With the pending sale of the insurer's foreign units, AIA and ALICO, figuring out AIG may become even harder.
Understanding AIG is barely easier than it was when the Federal Reserve Bank of New York bailed out the insurer in 2008 and 2009. In all, the U.S. spent almost $200 billion to keep AIG from going under. We now know that, ultimately, AIG will not be allowed to fail.
When AIA and ALICO are sold, an enormous amount of the bailout will have to be repaid. Upon completion of the $35.5 billion sale, AIA will have to repay $16 billion as well as 1% of the net proceeds, or about $195 million.
AIG has said the sale will leave it with $10.5 billion in securities and
stock, with about $9 billion remaining for further debt reduction.
The anticipated ALICO sale to
, expected to close by yearend, was confirmed yesterday. The price is about $15.5 billion, with only $6.8 billion to be paid in cash.
When the sale is completed, AIG will still owe $2.2 billion for preference shares held by the U.S. In addition, it will have to pay $300 million for the government's 5% share of net proceeds. The repayment will be made from disposals of MetLife equity included in the sale.
After the foreign units are sold and repayments made, AIG will have netted about $25.5 billion, $8.8 billion of which is cash and the remainder stock and equities.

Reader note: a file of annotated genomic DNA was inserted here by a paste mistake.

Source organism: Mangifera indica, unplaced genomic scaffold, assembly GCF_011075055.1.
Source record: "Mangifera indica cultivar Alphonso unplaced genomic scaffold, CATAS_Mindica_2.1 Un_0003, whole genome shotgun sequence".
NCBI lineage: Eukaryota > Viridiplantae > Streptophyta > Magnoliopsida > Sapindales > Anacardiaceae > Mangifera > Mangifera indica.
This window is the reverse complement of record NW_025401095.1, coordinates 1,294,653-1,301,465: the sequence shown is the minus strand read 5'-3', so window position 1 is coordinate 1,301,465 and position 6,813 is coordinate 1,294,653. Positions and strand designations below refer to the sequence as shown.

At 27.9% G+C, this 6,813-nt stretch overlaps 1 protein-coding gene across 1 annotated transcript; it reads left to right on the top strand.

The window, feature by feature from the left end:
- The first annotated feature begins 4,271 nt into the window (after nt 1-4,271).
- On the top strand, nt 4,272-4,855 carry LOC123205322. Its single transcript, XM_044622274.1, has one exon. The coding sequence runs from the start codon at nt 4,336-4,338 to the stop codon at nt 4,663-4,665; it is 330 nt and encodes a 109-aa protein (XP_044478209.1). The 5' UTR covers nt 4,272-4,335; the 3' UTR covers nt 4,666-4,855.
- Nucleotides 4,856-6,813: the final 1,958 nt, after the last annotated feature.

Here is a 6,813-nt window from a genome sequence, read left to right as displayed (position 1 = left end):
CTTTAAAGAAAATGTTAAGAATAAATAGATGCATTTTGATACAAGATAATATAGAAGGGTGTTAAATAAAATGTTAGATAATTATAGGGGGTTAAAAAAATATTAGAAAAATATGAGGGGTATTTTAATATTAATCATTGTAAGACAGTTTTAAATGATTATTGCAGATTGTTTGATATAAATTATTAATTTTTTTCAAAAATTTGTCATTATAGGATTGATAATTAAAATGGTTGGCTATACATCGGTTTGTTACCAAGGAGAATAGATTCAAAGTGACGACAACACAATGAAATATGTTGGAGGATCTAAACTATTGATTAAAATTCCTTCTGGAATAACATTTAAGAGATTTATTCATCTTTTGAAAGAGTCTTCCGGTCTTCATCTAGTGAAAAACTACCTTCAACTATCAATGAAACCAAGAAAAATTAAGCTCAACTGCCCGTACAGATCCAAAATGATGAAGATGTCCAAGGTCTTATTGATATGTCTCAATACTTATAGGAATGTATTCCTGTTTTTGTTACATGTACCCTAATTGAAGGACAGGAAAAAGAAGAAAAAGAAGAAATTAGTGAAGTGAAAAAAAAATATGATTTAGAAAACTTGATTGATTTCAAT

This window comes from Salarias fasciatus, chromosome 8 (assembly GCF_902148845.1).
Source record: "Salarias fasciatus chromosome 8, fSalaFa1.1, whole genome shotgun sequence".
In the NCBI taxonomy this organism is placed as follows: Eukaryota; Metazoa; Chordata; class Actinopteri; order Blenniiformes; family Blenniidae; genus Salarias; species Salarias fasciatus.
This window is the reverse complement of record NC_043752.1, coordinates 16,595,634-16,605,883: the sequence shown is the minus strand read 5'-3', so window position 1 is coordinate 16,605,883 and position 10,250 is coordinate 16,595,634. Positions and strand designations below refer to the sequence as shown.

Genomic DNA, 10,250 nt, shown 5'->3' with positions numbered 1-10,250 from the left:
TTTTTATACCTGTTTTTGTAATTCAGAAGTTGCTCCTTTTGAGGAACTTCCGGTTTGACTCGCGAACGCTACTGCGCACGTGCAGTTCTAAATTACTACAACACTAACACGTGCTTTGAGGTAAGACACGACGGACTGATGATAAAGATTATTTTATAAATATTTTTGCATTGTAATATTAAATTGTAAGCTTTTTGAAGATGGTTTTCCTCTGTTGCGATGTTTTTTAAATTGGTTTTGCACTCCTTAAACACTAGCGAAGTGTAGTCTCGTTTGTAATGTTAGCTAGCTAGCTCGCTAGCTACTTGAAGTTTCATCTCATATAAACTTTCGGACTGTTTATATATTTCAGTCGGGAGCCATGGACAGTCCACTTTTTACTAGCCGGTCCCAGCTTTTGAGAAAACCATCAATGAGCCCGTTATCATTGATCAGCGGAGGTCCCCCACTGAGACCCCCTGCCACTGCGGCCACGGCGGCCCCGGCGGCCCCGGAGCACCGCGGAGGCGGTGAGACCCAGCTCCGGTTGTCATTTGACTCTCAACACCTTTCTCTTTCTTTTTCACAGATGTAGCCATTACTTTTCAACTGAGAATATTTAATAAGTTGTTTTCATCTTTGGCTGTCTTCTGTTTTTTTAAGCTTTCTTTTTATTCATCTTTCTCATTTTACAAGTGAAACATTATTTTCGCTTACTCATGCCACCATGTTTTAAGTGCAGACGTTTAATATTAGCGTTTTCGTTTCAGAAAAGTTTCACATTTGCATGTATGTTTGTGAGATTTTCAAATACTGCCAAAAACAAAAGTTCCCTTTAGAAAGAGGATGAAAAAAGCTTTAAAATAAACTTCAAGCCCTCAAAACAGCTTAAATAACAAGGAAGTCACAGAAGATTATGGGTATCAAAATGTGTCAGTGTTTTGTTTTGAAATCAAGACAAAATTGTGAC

The effect on AIG's balance sheet hasn't been made public, but it doesn't appear to represent a big win for AIG. ALICO had $87 billion in assets in September, representing more than 10% of AIG. It generated $11.5 billion in premiums and investment income in the first nine months of the year.
The net price for ALICO is $6.2 billion in stock. AIG's 2009 10-K filing said the insurer would have to review whether there was any goodwill impairment resulting from ALICO's sale.
AIA's balance-sheet value also isn't known, but given the sale price, it would appear that it exceeds ALICO's. What will remain, following the disposals, is a weaker company. AIG will still have the headache of closing down its financial-products unit in 2010. The millstone of ILFC, the aircraft-leasing arm, is unable to obtain sufficient funding.
Chartis and SunAmerica, the rebranded property and casualty and life and annuity groups, will form the core of the slimmed-down AIG. The two subsidiaries recorded net operating losses of $1 billion in 2009, and SunAmerica received $2.4 billion in bailout funding to re-capitalize the group's balance sheet. SunAmerica's life premiums totaled $24.9 billion in 2008, or 16% of the market, plummeting to $3.7 billion, or 2.8%, last year, according to SNL Financial.
AIG stock has traded around 70% of its book value since September. As AIG shrinks, the price should reflect the value of the smaller asset base. In addition, the insurer has significantly reduced its ability to generate income with divestitures.
Given the circumstances and the continued losses ($10.9 billion in 2009), the reduced future cash flows and the smaller asset base, investors need to consider the price. A 30% to 40% discount on an average price of $25 appears fair, leaving a price of around $15.
-- Reported by Gavin Magor in Jupiter, Fla.
Gavin Magor is the senior analyst responsible for assigning financial-strength ratings to insurance companies. He conducts industry analysis and supports consumer products. Magor has more than 22 years of international experience in operations and credit-risk management, commercial lending and analysis. His experience includes international assignments in Sweden, Mexico, Brazil and the U.S. He holds a master's degree in business administration from The Open University in the U.K.